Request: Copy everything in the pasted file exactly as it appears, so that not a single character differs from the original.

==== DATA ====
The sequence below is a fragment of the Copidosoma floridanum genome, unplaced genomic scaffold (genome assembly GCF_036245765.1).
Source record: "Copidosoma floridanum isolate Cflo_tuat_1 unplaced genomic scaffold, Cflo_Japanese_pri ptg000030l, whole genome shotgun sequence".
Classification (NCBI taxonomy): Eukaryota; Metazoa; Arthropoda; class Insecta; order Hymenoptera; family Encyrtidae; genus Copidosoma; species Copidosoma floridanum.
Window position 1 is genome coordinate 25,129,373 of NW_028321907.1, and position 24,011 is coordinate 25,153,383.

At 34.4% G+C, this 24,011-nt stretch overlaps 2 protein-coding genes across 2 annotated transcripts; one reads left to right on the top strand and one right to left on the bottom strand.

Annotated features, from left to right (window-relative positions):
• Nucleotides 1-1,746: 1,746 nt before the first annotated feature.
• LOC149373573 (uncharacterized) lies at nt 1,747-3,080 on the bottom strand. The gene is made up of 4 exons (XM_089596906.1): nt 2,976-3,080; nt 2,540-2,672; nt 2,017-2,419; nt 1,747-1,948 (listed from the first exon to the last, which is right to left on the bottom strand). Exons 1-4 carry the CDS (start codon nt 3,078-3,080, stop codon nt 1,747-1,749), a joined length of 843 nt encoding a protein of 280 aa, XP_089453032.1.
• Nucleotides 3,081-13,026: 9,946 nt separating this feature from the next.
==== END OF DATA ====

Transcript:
The sequence below is a fragment of the Copidosoma floridanum genome, unplaced genomic scaffold (genome assembly GCF_036245765.1).
Source record: "Copidosoma floridanum isolate Cflo_tuat_1 unplaced genomic scaffold, Cflo_Japanese_pri ptg000030l, whole genome shotgun sequence".
Classification (NCBI taxonomy): Eukaryota; Metazoa; Arthropoda; class Insecta; order Hymenoptera; family Encyrtidae; genus Copidosoma; species Copidosoma floridanum.
Window position 1 is genome coordinate 25,129,373 of NW_028321907.1, and position 24,011 is coordinate 25,153,383.

At 34.4% G+C, this 24,011-nt stretch overlaps 2 protein-coding genes across 2 annotated transcripts; one reads left to right on the top strand and one right to left on the bottom strand.

Annotated features, from left to right (window-relative positions):
• Nucleotides 1-1,746: 1,746 nt before the first annotated feature.
• LOC149373573 (uncharacterized) lies at nt 1,747-3,080 on the bottom strand. The gene is made up of 4 exons (XM_089596906.1): nt 2,976-3,080; nt 2,540-2,672; nt 2,017-2,419; nt 1,747-1,948 (listed from the first exon to the last, which is right to left on the bottom strand). Exons 1-4 carry the CDS (start codon nt 3,078-3,080, stop codon nt 1,747-1,749), a joined length of 843 nt encoding a protein of 280 aa, XP_089453032.1.
• Nucleotides 3,081-13,026: 9,946 nt separating this feature from the next.